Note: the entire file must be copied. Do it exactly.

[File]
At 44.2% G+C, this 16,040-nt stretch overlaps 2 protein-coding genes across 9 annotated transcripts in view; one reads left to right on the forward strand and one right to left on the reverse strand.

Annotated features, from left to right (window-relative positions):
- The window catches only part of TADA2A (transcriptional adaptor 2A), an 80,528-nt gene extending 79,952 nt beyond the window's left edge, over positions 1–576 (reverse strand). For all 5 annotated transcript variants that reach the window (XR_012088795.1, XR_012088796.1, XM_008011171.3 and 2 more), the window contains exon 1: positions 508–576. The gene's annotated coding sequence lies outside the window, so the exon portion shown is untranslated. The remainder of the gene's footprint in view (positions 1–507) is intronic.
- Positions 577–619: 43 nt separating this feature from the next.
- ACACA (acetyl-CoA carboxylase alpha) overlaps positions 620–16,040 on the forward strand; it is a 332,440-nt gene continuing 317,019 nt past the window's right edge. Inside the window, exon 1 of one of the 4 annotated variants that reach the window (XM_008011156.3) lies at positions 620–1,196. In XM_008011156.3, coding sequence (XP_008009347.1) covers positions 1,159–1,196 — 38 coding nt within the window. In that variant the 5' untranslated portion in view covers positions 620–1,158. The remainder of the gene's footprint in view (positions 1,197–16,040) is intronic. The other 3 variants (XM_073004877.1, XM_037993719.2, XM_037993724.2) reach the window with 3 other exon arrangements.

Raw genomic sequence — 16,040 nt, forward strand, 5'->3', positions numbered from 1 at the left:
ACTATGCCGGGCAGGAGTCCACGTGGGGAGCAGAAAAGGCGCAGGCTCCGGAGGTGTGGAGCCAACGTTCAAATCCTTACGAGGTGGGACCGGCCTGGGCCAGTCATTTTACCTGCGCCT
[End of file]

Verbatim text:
At 44.2% G+C, this 16,040-nt stretch overlaps 2 protein-coding genes across 9 annotated transcripts in view; one reads left to right on the forward strand and one right to left on the reverse strand.

Annotated features, from left to right (window-relative positions):
- The window catches only part of TADA2A (transcriptional adaptor 2A), an 80,528-nt gene extending 79,952 nt beyond the window's left edge, over positions 1–576 (reverse strand). For all 5 annotated transcript variants that reach the window (XR_012088795.1, XR_012088796.1, XM_008011171.3 and 2 more), the window contains exon 1: positions 508–576. The gene's annotated coding sequence lies outside the window, so the exon portion shown is untranslated. The remainder of the gene's footprint in view (positions 1–507) is intronic.
- Positions 577–619: 43 nt separating this feature from the next.
- ACACA (acetyl-CoA carboxylase alpha) overlaps positions 620–16,040 on the forward strand; it is a 332,440-nt gene continuing 317,019 nt past the window's right edge. Inside the window, exon 1 of one of the 4 annotated variants that reach the window (XM_008011156.3) lies at positions 620–1,196. In XM_008011156.3, coding sequence (XP_008009347.1) covers positions 1,159–1,196 — 38 coding nt within the window. In that variant the 5' untranslated portion in view covers positions 620–1,158. The remainder of the gene's footprint in view (positions 1,197–16,040) is intronic. The other 3 variants (XM_073004877.1, XM_037993719.2, XM_037993724.2) reach the window with 3 other exon arrangements.

Raw genomic sequence — 16,040 nt, forward strand, 5'->3', positions numbered from 1 at the left:
ACTATGCCGGGCAGGAGTCCACGTGGGGAGCAGAAAAGGCGCAGGCTCCGGAGGTGTGGAGCCAACGTTCAAATCCTTACGAGGTGGGACCGGCCTGGGCCAGTCATTTTACCTGCGCCT